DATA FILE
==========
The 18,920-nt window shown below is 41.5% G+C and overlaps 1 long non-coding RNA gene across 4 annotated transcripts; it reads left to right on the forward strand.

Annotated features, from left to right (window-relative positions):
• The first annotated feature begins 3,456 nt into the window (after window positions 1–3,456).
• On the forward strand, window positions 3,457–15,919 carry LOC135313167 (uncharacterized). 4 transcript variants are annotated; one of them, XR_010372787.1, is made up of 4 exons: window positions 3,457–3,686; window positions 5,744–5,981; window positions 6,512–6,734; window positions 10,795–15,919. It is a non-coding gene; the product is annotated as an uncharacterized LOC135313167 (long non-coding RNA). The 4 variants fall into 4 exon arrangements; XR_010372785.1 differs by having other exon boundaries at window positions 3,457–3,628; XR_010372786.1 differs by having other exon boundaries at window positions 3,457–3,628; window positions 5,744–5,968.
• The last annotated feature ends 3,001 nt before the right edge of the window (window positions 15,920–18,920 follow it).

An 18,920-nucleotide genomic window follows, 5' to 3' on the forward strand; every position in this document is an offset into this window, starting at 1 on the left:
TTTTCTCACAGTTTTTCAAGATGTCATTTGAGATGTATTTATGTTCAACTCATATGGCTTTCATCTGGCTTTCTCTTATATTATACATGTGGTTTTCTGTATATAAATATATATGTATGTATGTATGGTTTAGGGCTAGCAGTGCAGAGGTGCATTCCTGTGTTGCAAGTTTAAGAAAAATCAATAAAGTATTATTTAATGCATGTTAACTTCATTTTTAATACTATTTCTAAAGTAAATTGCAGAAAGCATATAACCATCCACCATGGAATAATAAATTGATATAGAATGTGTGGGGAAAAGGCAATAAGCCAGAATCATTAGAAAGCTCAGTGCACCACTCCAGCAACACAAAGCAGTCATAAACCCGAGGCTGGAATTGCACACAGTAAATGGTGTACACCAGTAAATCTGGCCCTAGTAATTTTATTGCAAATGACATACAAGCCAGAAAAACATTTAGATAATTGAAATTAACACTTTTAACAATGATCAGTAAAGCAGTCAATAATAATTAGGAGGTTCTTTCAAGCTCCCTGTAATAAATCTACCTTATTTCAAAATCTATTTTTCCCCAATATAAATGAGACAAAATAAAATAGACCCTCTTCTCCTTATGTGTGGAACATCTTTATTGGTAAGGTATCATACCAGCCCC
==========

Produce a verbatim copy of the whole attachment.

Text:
The 18,920-nt window shown below is 41.5% G+C and overlaps 1 long non-coding RNA gene across 4 annotated transcripts; it reads left to right on the forward strand.

Annotated features, from left to right (window-relative positions):
• The first annotated feature begins 3,456 nt into the window (after window positions 1–3,456).
• On the forward strand, window positions 3,457–15,919 carry LOC135313167 (uncharacterized). 4 transcript variants are annotated; one of them, XR_010372787.1, is made up of 4 exons: window positions 3,457–3,686; window positions 5,744–5,981; window positions 6,512–6,734; window positions 10,795–15,919. It is a non-coding gene; the product is annotated as an uncharacterized LOC135313167 (long non-coding RNA). The 4 variants fall into 4 exon arrangements; XR_010372785.1 differs by having other exon boundaries at window positions 3,457–3,628; XR_010372786.1 differs by having other exon boundaries at window positions 3,457–3,628; window positions 5,744–5,968.
• The last annotated feature ends 3,001 nt before the right edge of the window (window positions 15,920–18,920 follow it).

An 18,920-nucleotide genomic window follows, 5' to 3' on the forward strand; every position in this document is an offset into this window, starting at 1 on the left:
TTTTCTCACAGTTTTTCAAGATGTCATTTGAGATGTATTTATGTTCAACTCATATGGCTTTCATCTGGCTTTCTCTTATATTATACATGTGGTTTTCTGTATATAAATATATATGTATGTATGTATGGTTTAGGGCTAGCAGTGCAGAGGTGCATTCCTGTGTTGCAAGTTTAAGAAAAATCAATAAAGTATTATTTAATGCATGTTAACTTCATTTTTAATACTATTTCTAAAGTAAATTGCAGAAAGCATATAACCATCCACCATGGAATAATAAATTGATATAGAATGTGTGGGGAAAAGGCAATAAGCCAGAATCATTAGAAAGCTCAGTGCACCACTCCAGCAACACAAAGCAGTCATAAACCCGAGGCTGGAATTGCACACAGTAAATGGTGTACACCAGTAAATCTGGCCCTAGTAATTTTATTGCAAATGACATACAAGCCAGAAAAACATTTAGATAATTGAAATTAACACTTTTAACAATGATCAGTAAAGCAGTCAATAATAATTAGGAGGTTCTTTCAAGCTCCCTGTAATAAATCTACCTTATTTCAAAATCTATTTTTCCCCAATATAAATGAGACAAAATAAAATAGACCCTCTTCTCCTTATGTGTGGAACATCTTTATTGGTAAGGTATCATACCAGCCCC